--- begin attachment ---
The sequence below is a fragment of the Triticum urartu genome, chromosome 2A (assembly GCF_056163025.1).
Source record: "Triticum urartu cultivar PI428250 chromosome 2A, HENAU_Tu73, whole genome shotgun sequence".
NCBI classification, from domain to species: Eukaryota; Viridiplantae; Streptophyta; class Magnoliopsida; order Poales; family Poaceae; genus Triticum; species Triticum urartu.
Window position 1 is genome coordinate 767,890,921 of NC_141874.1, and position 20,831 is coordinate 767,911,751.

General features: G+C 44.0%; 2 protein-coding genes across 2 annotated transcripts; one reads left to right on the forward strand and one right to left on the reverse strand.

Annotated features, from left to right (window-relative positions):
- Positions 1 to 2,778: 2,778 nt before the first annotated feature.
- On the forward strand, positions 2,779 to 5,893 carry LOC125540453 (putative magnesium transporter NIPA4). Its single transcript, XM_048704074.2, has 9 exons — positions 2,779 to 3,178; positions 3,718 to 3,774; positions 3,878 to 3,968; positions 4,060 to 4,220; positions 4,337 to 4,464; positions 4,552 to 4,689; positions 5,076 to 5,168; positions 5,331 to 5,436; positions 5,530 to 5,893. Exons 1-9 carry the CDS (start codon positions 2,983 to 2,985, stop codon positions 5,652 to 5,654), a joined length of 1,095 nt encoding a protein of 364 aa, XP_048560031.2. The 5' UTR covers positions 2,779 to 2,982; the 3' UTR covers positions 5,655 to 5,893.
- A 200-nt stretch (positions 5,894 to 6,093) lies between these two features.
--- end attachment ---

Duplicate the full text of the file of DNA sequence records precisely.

The sequence below is a fragment of the Triticum urartu genome, chromosome 2A (assembly GCF_056163025.1).
Source record: "Triticum urartu cultivar PI428250 chromosome 2A, HENAU_Tu73, whole genome shotgun sequence".
NCBI classification, from domain to species: Eukaryota; Viridiplantae; Streptophyta; class Magnoliopsida; order Poales; family Poaceae; genus Triticum; species Triticum urartu.
Window position 1 is genome coordinate 767,890,921 of NC_141874.1, and position 20,831 is coordinate 767,911,751.

General features: G+C 44.0%; 2 protein-coding genes across 2 annotated transcripts; one reads left to right on the forward strand and one right to left on the reverse strand.

Annotated features, from left to right (window-relative positions):
- Positions 1 to 2,778: 2,778 nt before the first annotated feature.
- On the forward strand, positions 2,779 to 5,893 carry LOC125540453 (putative magnesium transporter NIPA4). Its single transcript, XM_048704074.2, has 9 exons — positions 2,779 to 3,178; positions 3,718 to 3,774; positions 3,878 to 3,968; positions 4,060 to 4,220; positions 4,337 to 4,464; positions 4,552 to 4,689; positions 5,076 to 5,168; positions 5,331 to 5,436; positions 5,530 to 5,893. Exons 1-9 carry the CDS (start codon positions 2,983 to 2,985, stop codon positions 5,652 to 5,654), a joined length of 1,095 nt encoding a protein of 364 aa, XP_048560031.2. The 5' UTR covers positions 2,779 to 2,982; the 3' UTR covers positions 5,655 to 5,893.
- A 200-nt stretch (positions 5,894 to 6,093) lies between these two features.